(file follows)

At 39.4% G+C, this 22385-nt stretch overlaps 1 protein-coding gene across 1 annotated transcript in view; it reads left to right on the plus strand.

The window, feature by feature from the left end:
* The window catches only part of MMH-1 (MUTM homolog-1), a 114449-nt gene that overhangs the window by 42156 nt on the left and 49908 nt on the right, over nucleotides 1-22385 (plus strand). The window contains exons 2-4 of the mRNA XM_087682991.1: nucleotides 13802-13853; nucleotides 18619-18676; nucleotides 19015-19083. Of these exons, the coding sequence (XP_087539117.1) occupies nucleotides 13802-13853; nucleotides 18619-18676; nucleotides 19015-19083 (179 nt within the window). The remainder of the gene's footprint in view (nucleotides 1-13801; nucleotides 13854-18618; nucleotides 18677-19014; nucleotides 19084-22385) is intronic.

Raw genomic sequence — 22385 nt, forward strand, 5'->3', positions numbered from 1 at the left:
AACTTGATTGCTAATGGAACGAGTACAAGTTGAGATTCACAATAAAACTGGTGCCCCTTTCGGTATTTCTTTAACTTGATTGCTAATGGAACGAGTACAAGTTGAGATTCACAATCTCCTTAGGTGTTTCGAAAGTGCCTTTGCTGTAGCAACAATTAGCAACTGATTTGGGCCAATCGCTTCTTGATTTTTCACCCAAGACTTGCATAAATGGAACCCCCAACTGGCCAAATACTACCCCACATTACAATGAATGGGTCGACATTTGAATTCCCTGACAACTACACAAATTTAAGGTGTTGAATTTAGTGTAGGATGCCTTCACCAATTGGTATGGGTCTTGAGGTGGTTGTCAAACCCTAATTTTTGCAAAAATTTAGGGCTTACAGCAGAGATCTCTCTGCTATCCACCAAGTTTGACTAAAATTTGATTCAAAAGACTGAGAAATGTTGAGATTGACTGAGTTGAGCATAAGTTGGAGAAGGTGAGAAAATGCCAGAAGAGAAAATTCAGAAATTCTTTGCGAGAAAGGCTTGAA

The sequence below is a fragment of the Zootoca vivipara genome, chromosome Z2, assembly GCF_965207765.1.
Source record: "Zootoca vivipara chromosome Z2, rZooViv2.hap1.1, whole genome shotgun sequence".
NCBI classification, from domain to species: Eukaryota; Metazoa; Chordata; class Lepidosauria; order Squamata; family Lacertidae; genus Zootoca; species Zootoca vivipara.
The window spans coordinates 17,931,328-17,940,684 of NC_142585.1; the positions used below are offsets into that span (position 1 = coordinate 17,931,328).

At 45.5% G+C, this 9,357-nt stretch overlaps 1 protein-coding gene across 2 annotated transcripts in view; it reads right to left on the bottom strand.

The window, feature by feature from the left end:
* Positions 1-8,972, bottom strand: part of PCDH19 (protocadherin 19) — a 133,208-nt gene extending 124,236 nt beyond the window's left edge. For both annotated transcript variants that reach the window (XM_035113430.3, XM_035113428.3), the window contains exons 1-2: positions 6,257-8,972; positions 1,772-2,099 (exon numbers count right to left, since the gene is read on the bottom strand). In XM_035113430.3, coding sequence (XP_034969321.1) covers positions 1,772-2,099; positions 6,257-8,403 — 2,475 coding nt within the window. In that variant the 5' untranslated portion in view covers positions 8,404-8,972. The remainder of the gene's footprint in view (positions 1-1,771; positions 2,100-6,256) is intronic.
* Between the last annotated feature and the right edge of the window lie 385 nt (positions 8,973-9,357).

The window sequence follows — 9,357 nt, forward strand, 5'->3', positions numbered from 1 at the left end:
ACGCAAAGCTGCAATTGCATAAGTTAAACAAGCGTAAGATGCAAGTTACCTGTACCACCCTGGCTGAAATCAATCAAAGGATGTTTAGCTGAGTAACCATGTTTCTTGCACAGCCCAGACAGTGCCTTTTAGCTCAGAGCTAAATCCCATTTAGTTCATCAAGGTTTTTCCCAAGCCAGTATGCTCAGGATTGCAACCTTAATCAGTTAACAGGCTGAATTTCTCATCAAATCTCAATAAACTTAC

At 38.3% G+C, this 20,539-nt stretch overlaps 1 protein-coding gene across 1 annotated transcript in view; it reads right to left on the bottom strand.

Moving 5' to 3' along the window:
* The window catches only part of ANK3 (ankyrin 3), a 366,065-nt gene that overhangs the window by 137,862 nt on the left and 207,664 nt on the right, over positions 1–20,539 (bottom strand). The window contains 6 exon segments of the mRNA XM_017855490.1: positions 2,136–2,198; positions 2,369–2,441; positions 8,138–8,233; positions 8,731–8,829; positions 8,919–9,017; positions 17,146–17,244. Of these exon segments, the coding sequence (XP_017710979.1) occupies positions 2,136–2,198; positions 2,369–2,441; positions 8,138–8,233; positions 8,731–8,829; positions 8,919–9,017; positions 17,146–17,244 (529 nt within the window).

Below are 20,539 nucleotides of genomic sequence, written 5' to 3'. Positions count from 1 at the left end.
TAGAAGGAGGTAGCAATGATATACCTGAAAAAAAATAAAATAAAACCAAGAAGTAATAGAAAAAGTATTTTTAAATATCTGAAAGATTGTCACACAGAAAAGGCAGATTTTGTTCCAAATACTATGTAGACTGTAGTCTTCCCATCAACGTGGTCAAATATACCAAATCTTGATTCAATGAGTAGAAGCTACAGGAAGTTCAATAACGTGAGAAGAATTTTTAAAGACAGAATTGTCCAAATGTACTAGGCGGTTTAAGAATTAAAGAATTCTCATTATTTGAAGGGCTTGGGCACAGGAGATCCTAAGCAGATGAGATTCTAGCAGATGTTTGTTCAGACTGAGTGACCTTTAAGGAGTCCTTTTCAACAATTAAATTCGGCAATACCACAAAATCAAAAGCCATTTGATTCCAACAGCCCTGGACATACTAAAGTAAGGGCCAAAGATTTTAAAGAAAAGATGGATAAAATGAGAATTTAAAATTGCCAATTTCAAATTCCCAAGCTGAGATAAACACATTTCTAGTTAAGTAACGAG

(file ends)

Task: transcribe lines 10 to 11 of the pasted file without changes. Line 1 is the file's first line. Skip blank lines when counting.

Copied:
At 45.5% G+C, this 9,357-nt stretch overlaps 1 protein-coding gene across 2 annotated transcripts in view; it reads right to left on the bottom strand.

The window, feature by feature from the left end: